Archive for the ‘reading’ Category

Between Shades of Gray

28 June, 2017

Ruta Sepetys’s Between Shades of Gray

“When the rest of the world finds out what the Soviets are doing, they will put an end to all of this.”  

A story of a young girl, trying to survive, during WW2, when the Soviets sent her and her family to Siberia. I’m glad I read it. It is a good read, a quick read. I am also glad that I read while the sun was shining, and not during the gloom of winter.

I recommend.

 

 

 

Under a Graveyard Sky

9 June, 2017

Love the title of John Ringo’s Under a Graveyard Sky.

Zombie book, so it had that in it’s favor. It was entertainment. I will agree with someone who said “as if Tom Clancy wrote a zombie apocalypse”. Well crafted, well researched. A bit politically condescending at times, and I notice because I don’t really agree with his politics, LOL. The good guys are saints, the liberals are fools. And all that training you did with your kids and their guns pay off.

It is a amusing that the commander is sending his 15 year old daughter into combat, and doesn’t seem that worried about it. Maybe I’m a wimp, but I worry when I send my kids across the street to check the mail. But maybe in a zombie apocalypse you realize that we are already dead, and the only chance we have is by being fearless.

They live on boats for months, but somehow don’t run out of food…or toilet paper.

One important lesson from the book, after missions, they would have an immediate debrief, what went wrong? what can we do better?  Nothing personal, all could bring up points, all were listened to. Every team should do that. But I bet, many cases, after a game most folks either want to point fingers after a loss, or bask in the glory after a win. (I recently learned the German generals during WW1 were great at sharing lessons learned with their colleagues.)

 

Walk Two Moons

14 May, 2017

finished up the family book club book, Sharon Creech’s “Walk Two Moons”

I had to pause reading it, because I didn’t feel like crying at a restaurant, just saying.

There was a sentence that I liked, I shared with MrG and he liked it too: “We walked through the tiny living room into the miniature kitchen and upstairs into my father’s pint-sized bedroom and on into my pocket-sized bedroom and into the wee bathroom.”

A good book.

Weapons of Math Destruction

28 March, 2017

Weapons of Math Destruction: How big data increases inequality and threatens democracy

by Cathy O’Neil, Ph.D   (in math)

Good book, cheesy title.

 

One of the things I like to remind people, professional sports uses data to make choices in hiring. And they fail often. They have data on how fast, how far, how strong, we have video of the players performing the very job that we want them to do. And still, we get Darko getting picked above Wade or Bosh. We get  Richard Sherman being picked in the fifth round, Tom Brady getting picked in the sixth round.  O’Neil doesn’t mention this, but does talk about how companies will use proxy data to make predictions, such as “Do you have good credit?” for employee applications, or “Are you a good student?” for insurance rates.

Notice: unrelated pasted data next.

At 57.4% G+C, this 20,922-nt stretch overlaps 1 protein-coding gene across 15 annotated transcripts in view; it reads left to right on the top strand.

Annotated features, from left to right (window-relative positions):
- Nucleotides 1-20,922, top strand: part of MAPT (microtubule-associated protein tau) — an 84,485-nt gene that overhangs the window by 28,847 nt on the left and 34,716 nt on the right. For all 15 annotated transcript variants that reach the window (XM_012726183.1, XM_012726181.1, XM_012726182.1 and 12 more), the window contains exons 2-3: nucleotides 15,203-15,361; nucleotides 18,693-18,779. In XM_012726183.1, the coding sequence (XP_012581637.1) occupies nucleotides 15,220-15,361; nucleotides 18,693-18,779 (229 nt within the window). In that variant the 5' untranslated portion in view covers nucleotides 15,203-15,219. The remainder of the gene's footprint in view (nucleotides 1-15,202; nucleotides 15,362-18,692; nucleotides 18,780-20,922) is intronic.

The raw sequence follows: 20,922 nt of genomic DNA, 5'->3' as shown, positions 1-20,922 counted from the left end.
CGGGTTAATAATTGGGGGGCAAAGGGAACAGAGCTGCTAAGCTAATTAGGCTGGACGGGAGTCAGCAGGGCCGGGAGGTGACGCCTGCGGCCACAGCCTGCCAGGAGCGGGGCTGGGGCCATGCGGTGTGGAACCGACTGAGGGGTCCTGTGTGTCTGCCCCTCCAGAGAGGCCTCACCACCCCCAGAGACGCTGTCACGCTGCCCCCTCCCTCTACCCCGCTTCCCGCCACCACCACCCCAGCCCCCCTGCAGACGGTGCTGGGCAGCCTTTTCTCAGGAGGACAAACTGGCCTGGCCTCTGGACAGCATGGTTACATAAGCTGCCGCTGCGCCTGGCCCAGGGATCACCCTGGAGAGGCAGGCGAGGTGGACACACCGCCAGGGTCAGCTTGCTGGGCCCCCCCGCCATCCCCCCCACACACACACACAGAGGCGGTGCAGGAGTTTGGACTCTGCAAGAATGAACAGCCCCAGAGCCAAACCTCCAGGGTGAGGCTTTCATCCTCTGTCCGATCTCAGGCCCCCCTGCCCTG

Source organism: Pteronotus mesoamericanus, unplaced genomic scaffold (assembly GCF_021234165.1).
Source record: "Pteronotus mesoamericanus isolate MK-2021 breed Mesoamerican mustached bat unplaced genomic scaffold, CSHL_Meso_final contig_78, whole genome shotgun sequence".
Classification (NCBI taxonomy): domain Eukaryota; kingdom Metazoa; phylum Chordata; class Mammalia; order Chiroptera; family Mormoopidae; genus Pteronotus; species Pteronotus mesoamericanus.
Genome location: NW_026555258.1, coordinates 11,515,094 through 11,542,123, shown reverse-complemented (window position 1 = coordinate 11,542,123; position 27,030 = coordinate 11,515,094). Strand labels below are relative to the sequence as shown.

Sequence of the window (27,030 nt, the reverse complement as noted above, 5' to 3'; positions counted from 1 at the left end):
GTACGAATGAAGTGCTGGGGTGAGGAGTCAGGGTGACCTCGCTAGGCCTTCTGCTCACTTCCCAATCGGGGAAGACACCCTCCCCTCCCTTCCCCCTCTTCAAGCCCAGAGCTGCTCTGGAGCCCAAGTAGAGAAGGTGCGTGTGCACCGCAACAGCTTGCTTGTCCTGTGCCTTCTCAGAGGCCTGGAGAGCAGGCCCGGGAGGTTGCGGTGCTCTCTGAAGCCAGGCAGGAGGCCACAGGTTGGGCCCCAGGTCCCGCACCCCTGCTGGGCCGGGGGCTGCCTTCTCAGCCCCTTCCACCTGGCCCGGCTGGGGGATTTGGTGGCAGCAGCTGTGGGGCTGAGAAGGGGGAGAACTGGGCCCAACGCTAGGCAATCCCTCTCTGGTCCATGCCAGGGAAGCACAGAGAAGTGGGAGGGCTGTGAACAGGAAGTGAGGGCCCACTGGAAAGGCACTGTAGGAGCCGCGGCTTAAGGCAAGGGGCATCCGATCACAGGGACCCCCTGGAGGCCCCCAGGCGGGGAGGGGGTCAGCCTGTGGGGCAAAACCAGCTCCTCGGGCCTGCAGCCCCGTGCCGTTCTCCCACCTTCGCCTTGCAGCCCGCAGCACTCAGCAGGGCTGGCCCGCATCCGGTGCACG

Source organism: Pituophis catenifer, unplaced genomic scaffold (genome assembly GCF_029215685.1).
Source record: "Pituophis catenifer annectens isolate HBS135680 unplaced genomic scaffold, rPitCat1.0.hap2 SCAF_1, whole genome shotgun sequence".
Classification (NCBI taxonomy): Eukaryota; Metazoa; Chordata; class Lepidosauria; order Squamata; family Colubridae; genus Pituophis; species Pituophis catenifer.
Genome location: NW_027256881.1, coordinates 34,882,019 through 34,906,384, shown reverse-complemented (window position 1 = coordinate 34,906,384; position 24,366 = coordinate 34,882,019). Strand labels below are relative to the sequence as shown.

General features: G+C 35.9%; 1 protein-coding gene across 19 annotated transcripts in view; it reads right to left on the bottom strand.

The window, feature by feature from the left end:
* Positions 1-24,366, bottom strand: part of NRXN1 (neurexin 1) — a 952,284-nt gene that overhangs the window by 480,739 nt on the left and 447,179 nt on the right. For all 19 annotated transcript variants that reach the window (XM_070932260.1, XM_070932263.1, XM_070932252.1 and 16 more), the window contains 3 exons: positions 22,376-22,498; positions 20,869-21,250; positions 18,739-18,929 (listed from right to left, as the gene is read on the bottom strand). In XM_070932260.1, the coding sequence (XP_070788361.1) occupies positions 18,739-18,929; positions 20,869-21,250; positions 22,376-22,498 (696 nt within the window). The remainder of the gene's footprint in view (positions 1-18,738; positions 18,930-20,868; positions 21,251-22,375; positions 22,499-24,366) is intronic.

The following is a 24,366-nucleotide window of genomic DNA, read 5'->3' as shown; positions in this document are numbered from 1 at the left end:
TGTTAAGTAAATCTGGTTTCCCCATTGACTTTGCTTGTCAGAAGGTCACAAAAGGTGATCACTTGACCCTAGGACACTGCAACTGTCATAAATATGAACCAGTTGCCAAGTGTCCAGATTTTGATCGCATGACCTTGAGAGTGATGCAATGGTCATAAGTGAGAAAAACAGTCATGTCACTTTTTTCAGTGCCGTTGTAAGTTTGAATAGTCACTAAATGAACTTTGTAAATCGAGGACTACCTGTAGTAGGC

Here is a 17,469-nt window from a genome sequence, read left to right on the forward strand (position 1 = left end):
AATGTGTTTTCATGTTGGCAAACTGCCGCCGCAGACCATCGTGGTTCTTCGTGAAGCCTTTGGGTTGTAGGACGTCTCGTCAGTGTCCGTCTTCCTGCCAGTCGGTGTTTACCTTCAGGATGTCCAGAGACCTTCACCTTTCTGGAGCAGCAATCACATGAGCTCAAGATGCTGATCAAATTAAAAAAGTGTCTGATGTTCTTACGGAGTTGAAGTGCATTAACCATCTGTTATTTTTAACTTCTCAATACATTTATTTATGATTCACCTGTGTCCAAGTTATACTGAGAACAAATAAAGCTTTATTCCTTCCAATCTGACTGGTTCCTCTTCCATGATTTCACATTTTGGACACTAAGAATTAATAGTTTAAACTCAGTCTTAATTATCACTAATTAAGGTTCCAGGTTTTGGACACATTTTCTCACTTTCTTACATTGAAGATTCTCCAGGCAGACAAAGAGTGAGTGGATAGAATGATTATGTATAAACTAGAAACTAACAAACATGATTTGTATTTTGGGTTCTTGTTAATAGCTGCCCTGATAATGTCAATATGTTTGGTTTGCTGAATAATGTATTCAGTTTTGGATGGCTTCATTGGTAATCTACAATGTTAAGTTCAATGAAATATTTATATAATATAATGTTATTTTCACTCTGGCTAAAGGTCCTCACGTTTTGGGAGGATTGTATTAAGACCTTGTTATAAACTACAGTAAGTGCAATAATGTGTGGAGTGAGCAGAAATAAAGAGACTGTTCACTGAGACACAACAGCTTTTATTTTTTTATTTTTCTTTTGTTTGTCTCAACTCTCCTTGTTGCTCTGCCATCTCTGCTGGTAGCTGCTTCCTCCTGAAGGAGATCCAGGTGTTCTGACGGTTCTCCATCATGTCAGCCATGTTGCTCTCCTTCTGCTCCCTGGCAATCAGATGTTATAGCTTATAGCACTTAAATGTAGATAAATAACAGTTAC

She talks about feedback loops, such as sending more cops to “high crime areas”, where, they find more criminal activity, and thus need to send more cops. And often the crimes are minor, such as public drunkenness, or jaywalking. She asks, what if we had a “zero-tolerance strategy in finance. They would arrest people for even the slightest infraction, whether it was chiseling investors on 401ks, providing misleading guidance, or committing petty frauds. Perhaps SWAT teams would descend on Greenwich, Connecticut. They would go undercover in the taverns around Chicago’s Mercantile Exchange.”  (I recently heard, “in poor neighborhoods kids are getting arrested for marijuana and underage drinking, things that happen every Friday night in a frat.”)

I learned of the “Flutie effect”. Exciting football game, Flutie makes a great pass to win, more attention to the school, more applicants, leads to lower acceptance rate, which leads to more prestige, which raises ratings of the school as “better”.

 

The Death Defying Pepper Roux

17 March, 2017

Well, that was a comedic yarn. Geraldine McCaughrean’s The Death Defying Pepper Roux.

 

The One and Only Ivan

11 March, 2017

When I was a child in South Tacoma, we would sometimes go to the B&I. I saw Ivan. He didn’t seem happy in a small grey cage.

Just finished reading Katherine Applegate’s The One & Only Ivan to the childrens. It was a pleasure to read, well written, time well spent with my childrens. And, even though a “kid’s” book, dealt with weighty themes like cages, freedom, family, death, fear, animal cruelty, economic stress…and if you were paying attention hints of divorce, poverty, alcoholism too.

I recommend reading it.

Infomocracy

6 March, 2017

just finished Malka Older’s Infomocracy

I might have enjoyed it more before the recent election.

 

 

Antarctica: A Very Short Introduction

18 February, 2017

pretty good…or should I say standard for the high quality I’ve come to expect from the Very Short Introduction series.

I was hoping a bit more for the biology of Antarctica, but was educated about the geo-politics. It is kinda amazing the world is taking the “lets all just get along, and not trash this place” attitude. Kinda. Sorta.

The Star of Kazan

15 February, 2017

Finished Star of Kazan by Eva Ibbotson. A fairy tale set in early 20th Century Vienna.

There was a section, where Annika cooks the Christmas carp…and I want to eat it. Great descriptions of cooking.

Also, a good description of music in a scene.

 

Bog Child – Siobhan Dowd

6 February, 2017

Just finished Bog Child by Siobhan Dowd.

Good story, I enjoyed it. I recommend.

 

(For realism: there was a scene, where academics started loudly arguing amongst themselves, that I have actually witnessed in real life.)